Fierce clashes erupted in Syria Thursday, with a busload of fleeing civilians among those killed, as President Bashar al-Assad's foes branded as toothless a UN Security Council call for peace.
The army attacked a string of towns, while rebel fighters struck military posts in several provinces and announced a command structure to coordinate hit-and-run strikes in and around Damascus.
A bus, with women and children on board, was shot up close to the town of Sermin in the northwestern province of Idlib, near the Turkish border, and 10 people died, said the Syrian Observatory for Human Rights.
Opposition activist Milad Fadl, contacted by AFP in Beirut, said the civilians were headed for Turkey to escape when regime forces opened fire.
In the evening, government troops launched an assault on the town of Binesh near the Turkish border. The shelling started at 21:30 pm (1930 GMT) with tanks deployed in Idlib city opening fire, an AFP reporter said.
Thousands began fleeing towards the nearby towns of Taftanaz, Al-Maara and Sardana, while shells hit many houses on the outskirts of Binesh and rebels took position to try to prevent the town from being taking over.
Earlier a rebel commander told AFP that Binesh "will become an inferno" if government troops launched an assault on the town east of Idlib.
"It will be like a volcano that has erupted that no-one can stop," said Abu Salmu, recalling how rebels and townspeople repulsed an attack four months ago after days of house-to-house combat that killed 16 of them.
The escalation came just hours after the UN Security Council adopted a statement urging Assad and the opposition to implement "fully and immediately" a peace plan by international envoy Kofi Annan.
Annan's plan calls for Assad to pull troops and heavy weapons out of protest cities, a daily two-hour humanitarian pause to hostilities, access to all areas affected by the fighting and a UN-supervised halt to all clashes.
Monitors say more than 9,100 people have been killed in the unrest that started with peaceful protests before turning into an armed revolt, faced with a brutal crackdown which has cost dozens of lives each day.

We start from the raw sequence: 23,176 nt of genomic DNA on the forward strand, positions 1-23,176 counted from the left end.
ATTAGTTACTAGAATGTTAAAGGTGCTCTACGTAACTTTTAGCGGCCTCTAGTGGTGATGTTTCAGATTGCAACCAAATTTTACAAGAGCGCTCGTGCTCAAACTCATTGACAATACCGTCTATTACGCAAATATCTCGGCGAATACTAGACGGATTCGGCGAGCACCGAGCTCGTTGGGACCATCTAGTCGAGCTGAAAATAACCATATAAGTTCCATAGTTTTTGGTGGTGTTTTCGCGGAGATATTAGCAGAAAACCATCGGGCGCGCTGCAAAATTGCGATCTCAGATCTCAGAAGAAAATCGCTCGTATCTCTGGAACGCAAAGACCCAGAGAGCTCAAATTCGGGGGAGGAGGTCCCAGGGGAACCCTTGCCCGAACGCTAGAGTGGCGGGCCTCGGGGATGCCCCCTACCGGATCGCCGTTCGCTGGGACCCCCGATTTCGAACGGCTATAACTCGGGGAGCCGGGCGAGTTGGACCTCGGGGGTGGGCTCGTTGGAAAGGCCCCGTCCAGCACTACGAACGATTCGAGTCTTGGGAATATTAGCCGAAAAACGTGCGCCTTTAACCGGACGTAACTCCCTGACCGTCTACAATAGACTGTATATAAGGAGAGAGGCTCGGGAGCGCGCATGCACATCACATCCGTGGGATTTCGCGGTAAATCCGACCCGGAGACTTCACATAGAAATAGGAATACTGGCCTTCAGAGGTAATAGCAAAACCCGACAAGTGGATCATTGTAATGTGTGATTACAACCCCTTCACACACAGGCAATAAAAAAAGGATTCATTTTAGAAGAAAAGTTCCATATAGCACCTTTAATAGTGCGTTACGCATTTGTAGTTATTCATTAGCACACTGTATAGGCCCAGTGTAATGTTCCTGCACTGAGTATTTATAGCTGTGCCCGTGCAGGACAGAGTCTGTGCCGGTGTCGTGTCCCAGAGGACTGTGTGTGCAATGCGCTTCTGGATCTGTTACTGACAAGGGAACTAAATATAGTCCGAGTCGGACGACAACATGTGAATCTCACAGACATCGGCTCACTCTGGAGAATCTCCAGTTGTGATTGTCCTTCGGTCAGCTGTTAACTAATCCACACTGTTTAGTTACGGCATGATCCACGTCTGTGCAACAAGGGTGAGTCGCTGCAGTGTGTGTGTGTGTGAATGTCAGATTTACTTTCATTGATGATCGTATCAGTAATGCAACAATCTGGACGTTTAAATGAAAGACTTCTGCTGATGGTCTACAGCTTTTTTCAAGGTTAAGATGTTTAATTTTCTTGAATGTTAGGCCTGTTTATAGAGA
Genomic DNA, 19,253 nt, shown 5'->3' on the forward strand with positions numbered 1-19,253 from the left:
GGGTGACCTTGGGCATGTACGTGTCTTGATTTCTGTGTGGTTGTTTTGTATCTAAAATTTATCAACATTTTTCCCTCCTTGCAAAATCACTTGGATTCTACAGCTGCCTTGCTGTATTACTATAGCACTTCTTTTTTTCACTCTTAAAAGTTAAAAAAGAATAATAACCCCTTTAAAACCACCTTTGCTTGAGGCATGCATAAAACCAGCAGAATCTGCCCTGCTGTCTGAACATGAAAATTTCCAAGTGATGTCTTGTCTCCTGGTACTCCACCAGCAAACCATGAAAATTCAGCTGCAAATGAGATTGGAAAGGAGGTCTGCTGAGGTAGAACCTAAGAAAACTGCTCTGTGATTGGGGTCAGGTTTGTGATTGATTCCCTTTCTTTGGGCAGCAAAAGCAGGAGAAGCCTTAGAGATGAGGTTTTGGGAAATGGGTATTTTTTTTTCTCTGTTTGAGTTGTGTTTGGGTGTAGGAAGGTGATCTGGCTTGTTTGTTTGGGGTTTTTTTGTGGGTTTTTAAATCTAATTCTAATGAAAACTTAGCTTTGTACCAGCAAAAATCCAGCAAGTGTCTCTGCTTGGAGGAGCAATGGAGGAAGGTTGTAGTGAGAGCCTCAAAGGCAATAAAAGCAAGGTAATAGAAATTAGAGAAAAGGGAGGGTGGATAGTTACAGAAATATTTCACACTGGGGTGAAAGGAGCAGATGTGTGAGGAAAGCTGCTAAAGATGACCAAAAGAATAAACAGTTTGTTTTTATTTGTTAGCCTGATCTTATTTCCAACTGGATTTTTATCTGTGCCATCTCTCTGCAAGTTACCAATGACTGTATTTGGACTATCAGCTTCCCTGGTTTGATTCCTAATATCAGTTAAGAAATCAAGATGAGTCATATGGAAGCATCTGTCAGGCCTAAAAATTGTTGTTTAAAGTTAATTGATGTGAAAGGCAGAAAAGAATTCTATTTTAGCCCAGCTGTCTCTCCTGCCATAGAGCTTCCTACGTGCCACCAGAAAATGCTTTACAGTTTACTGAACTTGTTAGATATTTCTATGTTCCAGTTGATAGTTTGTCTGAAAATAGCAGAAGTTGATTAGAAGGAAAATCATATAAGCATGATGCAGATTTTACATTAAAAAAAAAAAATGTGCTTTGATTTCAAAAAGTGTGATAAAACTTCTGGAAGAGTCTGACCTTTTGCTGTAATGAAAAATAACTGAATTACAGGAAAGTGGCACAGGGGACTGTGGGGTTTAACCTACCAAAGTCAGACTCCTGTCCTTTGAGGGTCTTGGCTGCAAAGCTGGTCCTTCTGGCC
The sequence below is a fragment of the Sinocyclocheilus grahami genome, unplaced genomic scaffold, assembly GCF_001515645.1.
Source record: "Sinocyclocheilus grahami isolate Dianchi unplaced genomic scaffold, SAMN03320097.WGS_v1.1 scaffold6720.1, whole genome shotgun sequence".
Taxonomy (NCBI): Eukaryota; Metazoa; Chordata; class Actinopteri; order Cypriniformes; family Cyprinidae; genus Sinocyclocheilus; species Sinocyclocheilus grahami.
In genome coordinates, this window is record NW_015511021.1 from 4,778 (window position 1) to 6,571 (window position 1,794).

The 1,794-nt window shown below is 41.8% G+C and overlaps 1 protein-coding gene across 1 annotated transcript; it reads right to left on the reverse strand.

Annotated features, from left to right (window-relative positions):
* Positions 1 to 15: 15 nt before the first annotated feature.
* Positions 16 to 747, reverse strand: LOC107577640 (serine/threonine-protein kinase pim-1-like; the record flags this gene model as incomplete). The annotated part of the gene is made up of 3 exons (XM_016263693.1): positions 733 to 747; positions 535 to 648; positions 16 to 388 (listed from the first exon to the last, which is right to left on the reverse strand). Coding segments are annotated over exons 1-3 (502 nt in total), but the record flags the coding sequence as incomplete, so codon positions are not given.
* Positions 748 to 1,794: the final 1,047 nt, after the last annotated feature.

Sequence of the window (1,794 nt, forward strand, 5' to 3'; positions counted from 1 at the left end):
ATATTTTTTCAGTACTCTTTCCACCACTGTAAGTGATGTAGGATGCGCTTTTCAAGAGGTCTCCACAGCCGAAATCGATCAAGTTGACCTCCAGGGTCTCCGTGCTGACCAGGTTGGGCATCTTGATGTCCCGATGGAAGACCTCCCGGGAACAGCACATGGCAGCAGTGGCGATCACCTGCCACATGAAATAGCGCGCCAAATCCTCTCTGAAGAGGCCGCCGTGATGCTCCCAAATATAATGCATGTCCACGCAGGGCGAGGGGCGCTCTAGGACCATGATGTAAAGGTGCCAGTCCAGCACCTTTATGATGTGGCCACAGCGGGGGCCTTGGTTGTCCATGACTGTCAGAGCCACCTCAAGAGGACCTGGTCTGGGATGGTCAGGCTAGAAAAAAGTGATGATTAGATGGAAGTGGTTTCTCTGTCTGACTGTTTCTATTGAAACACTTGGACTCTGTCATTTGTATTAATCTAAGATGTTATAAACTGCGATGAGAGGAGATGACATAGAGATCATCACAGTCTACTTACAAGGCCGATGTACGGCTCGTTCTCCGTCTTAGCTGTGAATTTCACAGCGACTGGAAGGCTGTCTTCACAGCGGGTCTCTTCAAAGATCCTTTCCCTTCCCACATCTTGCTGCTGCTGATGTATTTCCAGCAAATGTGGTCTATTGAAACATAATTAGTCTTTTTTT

The Syrian National Council, the main opposition group, dismissed the UN statement, saying it offered "the regime the opportunity to push ahead with its repression in order to crush the revolt by the Syrian people."
Samir Nashar, an SNC executive committee member, told AFP by telephone from Istanbul the Council must "use its powers to stop these massacres."
SNC chief Burhan Ghalioun in Paris told AFP that the UN statement "has the merit of representing the common position of the international community against the policies of Bashar al-Assad. But it obviously does not meet the real needs of the Syrian people."
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Turkish Foreign Minister Ahmet Davutoglu said the international community had to go further and develop "a joint plan of action."
"We continue to think that Syria is playing for time... In order for this human tragedy to end we must act together," he told reporters in Vienna. "Just making calls is not enough."
He added: "A regime fighting against its own people, trying to keep the status quo, cannot survive."
Before the evening offensive, 62 people were killed across the country on Thursday, including 35 civilians, the Observatory said, adding that 18 soldiers and nine army deserters also died in fierce clashes.
The reports could not be confirmed due to restrictions on the movements of foreign media.
On the rebel side, the Free Syrian Army said it had set up a military council to coordinate hit-and-run strikes around the capital, so far largely spared the worst violence.
The official media in Damascus Thursday played up the lack of any threat or ultimatum in the non-binding Security Council statement.
After intense negotiations between major UN powers, Russia and China signed up to the Western-drafted text which also calls on Assad to work toward a democratic transition.
Russia and China have vetoed two Security Council resolutions on Syria, arguing they were unbalanced and aimed at regime change.
The Security Council awaited a formal response from Syria to its call.
With a veiled warning of future action, it called on Assad and the opposition to work "towards a peaceful settlement of the Syrian crisis and to implement fully and immediately (Annan's) initial six-point proposal."
US Secretary of State Hillary Clinton praised the UN statement and warned Assad to carry out the plan or "face increasing pressure and isolation."
European countries still want to press for a full, binding resolution, with French envoy Gerard Araud calling the statement "a small step by the Security Council in the right direction."
Meanwhile, State Department spokeswoman Victoria Nuland said Clinton will attend the next "Friends of Syria" talks in Istanbul on April 1.
Nuland said the meeting will build on previous efforts to end the violence, enabling the delivery of humanitarian aid and launching a political process aimed at replacing Assad.